Thanks.

        • Buford Hollis says:

          One of the reasons that “spirituality” is popular is that “church” and “religion” have become associated in the minds of many with rote or retrograde practices.

          • I think you are exactly right, BH.

            It’s a shame that so many church leaders have done a terrible job teaching whay church is all about, and why the church does what it does. (hopefully to stay centered on Christ).

            A friend of mine went to a mega-church nearby and was greeted by ushers in spacemen garb. And then it got worse from there.

            When we jettison much of what the traditional church has been doing over the centuries in favor of the latest and greatest (whatever), we can end up all over the map at the whim of whomever and their idea (that day) of what “spirituality” is.

          • And a respectful consideration of the wisdom of the humble and spiritually mature might prevent a whole lot of this. Someone under St. Silouan’s or St. Theresa of Avila’s direction would probably NOT dress up as a spaceman to greet churchgoers.

          • Buford Hollis says:

            Spaceman garb? Whatever their faults, they don’t sound like they were being too “rote” or “retrograde”!

        • from Damaris, typed below:

          And a respectful consideration of the wisdom of the humble and spiritually mature might prevent a whole lot of this.

          this is what I don’t get about many of the complaints reg. spiritual directors and direction: when done with wisdom, there is nothing “whiz bang, make me feel good” about it; it’s not cooking up anything new, novel, or self-centered. It’s just wise friends helping us walk in humility, because just us and our bibles, and yeah I’ll go there: just us and our priest/pastor/bishop/holy guy(s) typically just isn’t enough for us (or at least enough for me) because we are just that wayward. This isn’t a modern form of “choose your own way”, it’s more like “get solid, wise , help so that you DON”T choose your own way”.

          IMO: the ev. church is starving for this, esp, in the cold , impersonal suburban swamp that is much of America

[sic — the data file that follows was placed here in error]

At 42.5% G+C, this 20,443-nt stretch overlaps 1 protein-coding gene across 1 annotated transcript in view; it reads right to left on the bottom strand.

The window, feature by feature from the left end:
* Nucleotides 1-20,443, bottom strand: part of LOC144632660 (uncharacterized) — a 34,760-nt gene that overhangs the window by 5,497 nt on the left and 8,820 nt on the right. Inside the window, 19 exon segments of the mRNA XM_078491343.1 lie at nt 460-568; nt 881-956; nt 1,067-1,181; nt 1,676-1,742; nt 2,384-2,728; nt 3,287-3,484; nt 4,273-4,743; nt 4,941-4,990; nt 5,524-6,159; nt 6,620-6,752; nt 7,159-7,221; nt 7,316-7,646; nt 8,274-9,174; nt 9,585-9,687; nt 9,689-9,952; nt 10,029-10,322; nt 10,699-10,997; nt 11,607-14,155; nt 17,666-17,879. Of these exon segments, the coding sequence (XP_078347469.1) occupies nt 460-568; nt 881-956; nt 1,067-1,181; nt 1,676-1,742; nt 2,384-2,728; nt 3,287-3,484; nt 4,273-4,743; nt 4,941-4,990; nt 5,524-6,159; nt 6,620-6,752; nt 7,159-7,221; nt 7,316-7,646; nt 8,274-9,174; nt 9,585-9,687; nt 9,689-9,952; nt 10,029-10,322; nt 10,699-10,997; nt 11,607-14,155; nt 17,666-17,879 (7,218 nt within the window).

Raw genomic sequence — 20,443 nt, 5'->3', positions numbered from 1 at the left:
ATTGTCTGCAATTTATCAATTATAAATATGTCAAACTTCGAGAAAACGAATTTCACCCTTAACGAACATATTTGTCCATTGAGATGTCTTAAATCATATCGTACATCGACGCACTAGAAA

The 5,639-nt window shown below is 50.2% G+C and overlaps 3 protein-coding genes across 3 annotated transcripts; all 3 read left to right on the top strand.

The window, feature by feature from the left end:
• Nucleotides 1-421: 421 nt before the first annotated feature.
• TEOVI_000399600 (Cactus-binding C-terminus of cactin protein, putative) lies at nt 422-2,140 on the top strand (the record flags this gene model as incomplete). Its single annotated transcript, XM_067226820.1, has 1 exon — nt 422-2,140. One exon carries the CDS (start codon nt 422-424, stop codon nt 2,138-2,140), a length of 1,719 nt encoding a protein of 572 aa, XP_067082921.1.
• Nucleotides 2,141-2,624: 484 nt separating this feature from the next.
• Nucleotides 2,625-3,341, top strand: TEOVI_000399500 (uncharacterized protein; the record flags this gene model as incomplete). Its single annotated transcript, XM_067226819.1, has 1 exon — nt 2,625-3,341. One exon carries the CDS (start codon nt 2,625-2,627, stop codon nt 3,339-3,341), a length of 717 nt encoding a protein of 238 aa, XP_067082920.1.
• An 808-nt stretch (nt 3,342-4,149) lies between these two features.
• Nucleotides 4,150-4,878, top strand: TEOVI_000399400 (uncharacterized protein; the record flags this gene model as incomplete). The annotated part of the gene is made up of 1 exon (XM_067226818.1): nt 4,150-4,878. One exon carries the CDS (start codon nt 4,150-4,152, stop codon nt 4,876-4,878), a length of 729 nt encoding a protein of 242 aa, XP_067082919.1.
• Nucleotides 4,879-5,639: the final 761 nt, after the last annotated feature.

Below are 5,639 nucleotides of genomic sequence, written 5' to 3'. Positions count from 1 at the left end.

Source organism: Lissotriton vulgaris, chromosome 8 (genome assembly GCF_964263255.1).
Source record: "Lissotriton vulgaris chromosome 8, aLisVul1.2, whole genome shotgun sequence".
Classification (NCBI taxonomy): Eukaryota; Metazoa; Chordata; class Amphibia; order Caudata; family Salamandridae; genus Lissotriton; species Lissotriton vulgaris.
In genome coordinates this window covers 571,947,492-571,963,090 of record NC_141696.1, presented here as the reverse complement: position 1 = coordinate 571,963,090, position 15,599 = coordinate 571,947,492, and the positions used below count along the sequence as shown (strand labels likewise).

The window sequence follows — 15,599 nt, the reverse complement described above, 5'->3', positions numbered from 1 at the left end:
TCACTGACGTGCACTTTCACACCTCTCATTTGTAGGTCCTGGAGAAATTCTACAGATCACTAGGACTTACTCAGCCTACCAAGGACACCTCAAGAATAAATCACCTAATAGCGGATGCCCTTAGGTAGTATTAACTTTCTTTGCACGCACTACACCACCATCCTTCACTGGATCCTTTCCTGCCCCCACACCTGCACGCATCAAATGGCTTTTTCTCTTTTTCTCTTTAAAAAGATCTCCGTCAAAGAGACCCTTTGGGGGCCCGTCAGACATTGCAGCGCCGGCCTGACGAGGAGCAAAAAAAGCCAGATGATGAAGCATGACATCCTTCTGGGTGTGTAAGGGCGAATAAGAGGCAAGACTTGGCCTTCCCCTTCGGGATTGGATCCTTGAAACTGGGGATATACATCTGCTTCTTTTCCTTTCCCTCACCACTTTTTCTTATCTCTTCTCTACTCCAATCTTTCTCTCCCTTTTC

GregR

    • Overall, I’m with you on this, Steve. Perhaps what is really at issue here, however, is our definition of spiritual direction, and maybe the designation itself.

      I would see what Staupitz did for Luther as “spiritual direction”—pastorally helping another person focus on Christ. I would see what Luther did in translating the Bible and getting it into the hands of people, teaching people to pray, creating the catechism for families, etc., as “spiritual direction,” for it involved a pastor encouraging and providing specific direction and practices to help people know Christ and grow in their relationship with him. The rite of confession also plays a part in Lutheran ecclesiology and practice; I would include that under spiritual direction. Luther’s rejection of the monastic tradition, it seems to be, did not involve saying that people don’t need spiritual direction, just that one need not be a monk or nun and engage in extraordinary disciplines in order to have an authentic relationship with Christ. So, through the Bible, catechism, hymn books, and so on, he gave people in all walks of life and vocations specific direction in their life with Christ.

      Eugene Peterson (a Presbyterian) would say that a main duty of a pastor toward his flock is to teach them to pray. I think this is what I was getting at.

  10. I understand “spiritual direction” as being under the guidance of a spiritual director, much like an exercise trainer or a coach. Luther was certainly not doing this, at least in an intentional way. Private confession served as an opportunity for spiritual counsel, catechesis, etc. In fact, Luther’s father confessor Staupitz was instrumental in bringing Luther to a proper understanding of the justification of a sinner by grace through faith for Christ’s sake. So I suppose, one might have called Fr. Staupitz Luther’s “spiritual director” but he was actually his father confessor.